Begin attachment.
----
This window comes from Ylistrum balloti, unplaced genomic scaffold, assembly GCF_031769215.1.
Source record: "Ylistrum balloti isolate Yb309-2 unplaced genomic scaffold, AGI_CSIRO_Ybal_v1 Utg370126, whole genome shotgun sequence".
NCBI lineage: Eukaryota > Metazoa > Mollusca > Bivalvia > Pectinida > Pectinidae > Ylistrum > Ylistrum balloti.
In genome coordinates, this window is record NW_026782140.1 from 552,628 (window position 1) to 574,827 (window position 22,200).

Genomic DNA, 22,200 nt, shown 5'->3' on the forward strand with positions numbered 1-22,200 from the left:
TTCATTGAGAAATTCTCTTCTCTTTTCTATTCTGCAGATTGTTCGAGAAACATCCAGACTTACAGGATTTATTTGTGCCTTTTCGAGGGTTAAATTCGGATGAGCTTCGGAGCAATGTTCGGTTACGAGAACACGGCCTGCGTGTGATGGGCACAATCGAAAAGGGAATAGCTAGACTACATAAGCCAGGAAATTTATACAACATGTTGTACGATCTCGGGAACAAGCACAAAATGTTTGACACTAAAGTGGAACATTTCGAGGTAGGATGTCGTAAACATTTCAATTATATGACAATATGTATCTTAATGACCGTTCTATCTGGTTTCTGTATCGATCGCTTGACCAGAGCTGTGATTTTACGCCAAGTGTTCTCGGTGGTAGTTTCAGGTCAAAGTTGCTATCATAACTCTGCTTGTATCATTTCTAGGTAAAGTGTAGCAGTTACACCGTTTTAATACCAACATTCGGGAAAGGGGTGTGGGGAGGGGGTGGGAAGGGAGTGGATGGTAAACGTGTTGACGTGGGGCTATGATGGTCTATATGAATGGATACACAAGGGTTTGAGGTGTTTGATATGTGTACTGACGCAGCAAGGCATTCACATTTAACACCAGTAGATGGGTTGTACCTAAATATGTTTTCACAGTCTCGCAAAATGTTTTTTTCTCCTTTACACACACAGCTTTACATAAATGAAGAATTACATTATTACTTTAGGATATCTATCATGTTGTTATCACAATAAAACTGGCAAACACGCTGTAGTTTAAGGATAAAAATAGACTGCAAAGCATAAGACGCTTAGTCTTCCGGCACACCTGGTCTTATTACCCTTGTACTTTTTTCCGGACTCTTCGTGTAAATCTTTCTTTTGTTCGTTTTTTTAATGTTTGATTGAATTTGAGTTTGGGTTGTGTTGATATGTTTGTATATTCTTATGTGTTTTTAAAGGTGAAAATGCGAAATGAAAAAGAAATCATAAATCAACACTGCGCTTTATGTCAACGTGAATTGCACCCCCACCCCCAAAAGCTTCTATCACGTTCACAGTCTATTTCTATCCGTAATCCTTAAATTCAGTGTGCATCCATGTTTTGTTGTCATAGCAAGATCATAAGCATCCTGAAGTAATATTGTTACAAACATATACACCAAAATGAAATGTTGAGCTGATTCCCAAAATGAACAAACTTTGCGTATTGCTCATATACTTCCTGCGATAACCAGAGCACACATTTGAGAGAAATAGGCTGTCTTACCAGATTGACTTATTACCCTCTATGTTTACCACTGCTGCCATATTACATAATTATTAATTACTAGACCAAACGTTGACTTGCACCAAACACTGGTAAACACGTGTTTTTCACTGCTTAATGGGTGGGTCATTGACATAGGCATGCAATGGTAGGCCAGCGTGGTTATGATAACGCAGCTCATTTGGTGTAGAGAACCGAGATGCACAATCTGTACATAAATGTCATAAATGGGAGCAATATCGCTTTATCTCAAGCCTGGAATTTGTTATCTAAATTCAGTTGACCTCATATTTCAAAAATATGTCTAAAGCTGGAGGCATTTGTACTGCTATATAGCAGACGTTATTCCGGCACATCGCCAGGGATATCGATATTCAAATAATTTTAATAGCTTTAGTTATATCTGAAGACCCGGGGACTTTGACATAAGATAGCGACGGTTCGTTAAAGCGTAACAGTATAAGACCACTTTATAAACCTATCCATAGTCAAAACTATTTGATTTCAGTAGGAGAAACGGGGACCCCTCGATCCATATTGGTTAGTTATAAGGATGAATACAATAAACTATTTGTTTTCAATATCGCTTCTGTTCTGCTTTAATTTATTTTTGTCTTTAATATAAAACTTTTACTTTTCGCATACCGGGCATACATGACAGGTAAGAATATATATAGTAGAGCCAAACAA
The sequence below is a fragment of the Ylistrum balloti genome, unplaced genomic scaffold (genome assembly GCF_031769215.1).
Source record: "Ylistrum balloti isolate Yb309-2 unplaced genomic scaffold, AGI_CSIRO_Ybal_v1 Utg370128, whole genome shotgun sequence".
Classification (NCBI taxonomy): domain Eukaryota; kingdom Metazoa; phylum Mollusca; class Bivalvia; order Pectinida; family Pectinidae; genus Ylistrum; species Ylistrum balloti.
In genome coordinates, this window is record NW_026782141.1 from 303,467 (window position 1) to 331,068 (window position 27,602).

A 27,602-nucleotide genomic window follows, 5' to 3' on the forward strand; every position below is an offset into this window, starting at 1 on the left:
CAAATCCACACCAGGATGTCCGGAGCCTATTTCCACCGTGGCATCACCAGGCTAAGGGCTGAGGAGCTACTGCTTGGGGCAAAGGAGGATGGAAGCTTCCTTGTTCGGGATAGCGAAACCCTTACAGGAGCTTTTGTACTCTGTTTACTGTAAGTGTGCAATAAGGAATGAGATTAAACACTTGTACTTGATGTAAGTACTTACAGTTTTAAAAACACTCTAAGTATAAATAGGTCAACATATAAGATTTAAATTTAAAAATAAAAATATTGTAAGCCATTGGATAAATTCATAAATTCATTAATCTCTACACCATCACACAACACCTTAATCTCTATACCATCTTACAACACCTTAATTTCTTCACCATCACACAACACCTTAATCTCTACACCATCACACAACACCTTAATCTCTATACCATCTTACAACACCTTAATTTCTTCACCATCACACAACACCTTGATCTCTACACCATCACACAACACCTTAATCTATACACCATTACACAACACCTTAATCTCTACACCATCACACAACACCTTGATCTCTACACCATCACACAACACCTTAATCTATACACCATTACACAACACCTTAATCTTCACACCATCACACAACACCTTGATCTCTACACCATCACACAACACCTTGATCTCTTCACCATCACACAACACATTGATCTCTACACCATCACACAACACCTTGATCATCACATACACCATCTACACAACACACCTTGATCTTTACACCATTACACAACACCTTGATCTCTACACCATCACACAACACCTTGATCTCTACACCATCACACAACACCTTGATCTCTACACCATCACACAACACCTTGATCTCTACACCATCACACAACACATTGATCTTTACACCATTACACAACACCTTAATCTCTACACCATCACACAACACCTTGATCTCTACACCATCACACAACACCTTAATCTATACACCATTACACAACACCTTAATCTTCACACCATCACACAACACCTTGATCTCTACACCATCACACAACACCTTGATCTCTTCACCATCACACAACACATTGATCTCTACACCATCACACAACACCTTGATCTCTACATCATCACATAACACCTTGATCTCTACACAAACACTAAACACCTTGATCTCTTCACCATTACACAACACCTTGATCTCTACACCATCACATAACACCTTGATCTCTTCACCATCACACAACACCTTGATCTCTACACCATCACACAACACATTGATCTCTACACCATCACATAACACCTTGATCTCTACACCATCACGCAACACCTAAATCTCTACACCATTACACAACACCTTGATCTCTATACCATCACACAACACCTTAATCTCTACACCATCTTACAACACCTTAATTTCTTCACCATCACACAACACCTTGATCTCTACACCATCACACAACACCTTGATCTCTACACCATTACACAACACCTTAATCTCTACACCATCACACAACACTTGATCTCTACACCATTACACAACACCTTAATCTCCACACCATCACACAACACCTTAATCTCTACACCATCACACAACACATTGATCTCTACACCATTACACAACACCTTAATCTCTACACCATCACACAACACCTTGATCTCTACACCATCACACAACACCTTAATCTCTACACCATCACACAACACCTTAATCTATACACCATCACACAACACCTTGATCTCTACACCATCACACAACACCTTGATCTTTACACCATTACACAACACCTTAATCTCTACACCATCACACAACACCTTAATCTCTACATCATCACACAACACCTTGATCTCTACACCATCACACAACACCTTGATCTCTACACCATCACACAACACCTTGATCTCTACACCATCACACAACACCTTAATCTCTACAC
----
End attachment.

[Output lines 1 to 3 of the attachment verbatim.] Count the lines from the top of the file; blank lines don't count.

This window comes from Ylistrum balloti, unplaced genomic scaffold, assembly GCF_031769215.1.
Source record: "Ylistrum balloti isolate Yb309-2 unplaced genomic scaffold, AGI_CSIRO_Ybal_v1 Utg370126, whole genome shotgun sequence".
NCBI lineage: Eukaryota > Metazoa > Mollusca > Bivalvia > Pectinida > Pectinidae > Ylistrum > Ylistrum balloti.